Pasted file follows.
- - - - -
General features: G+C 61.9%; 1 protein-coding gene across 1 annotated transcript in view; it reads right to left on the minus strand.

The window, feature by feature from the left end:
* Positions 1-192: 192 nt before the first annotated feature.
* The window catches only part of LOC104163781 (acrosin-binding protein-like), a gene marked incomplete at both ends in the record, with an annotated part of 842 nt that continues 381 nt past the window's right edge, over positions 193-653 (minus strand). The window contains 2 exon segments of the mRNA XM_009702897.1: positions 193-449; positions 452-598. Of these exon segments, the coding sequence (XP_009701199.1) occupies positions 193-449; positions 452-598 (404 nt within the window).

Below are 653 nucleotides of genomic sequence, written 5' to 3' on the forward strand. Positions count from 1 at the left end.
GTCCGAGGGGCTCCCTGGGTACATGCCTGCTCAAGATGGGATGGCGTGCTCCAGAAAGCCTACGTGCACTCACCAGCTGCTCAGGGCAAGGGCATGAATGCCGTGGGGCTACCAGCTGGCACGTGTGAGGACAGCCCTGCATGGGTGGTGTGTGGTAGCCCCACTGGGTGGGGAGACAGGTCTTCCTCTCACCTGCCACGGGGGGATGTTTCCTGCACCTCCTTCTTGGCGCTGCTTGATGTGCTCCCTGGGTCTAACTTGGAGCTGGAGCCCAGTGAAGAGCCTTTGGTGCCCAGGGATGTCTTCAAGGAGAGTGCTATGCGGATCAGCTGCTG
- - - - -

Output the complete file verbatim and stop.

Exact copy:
General features: G+C 61.9%; 1 protein-coding gene across 1 annotated transcript in view; it reads right to left on the minus strand.

The window, feature by feature from the left end:
* Positions 1-192: 192 nt before the first annotated feature.
* The window catches only part of LOC104163781 (acrosin-binding protein-like), a gene marked incomplete at both ends in the record, with an annotated part of 842 nt that continues 381 nt past the window's right edge, over positions 193-653 (minus strand). The window contains 2 exon segments of the mRNA XM_009702897.1: positions 193-449; positions 452-598. Of these exon segments, the coding sequence (XP_009701199.1) occupies positions 193-449; positions 452-598 (404 nt within the window).

Below are 653 nucleotides of genomic sequence, written 5' to 3' on the forward strand. Positions count from 1 at the left end.
GTCCGAGGGGCTCCCTGGGTACATGCCTGCTCAAGATGGGATGGCGTGCTCCAGAAAGCCTACGTGCACTCACCAGCTGCTCAGGGCAAGGGCATGAATGCCGTGGGGCTACCAGCTGGCACGTGTGAGGACAGCCCTGCATGGGTGGTGTGTGGTAGCCCCACTGGGTGGGGAGACAGGTCTTCCTCTCACCTGCCACGGGGGGATGTTTCCTGCACCTCCTTCTTGGCGCTGCTTGATGTGCTCCCTGGGTCTAACTTGGAGCTGGAGCCCAGTGAAGAGCCTTTGGTGCCCAGGGATGTCTTCAAGGAGAGTGCTATGCGGATCAGCTGCTG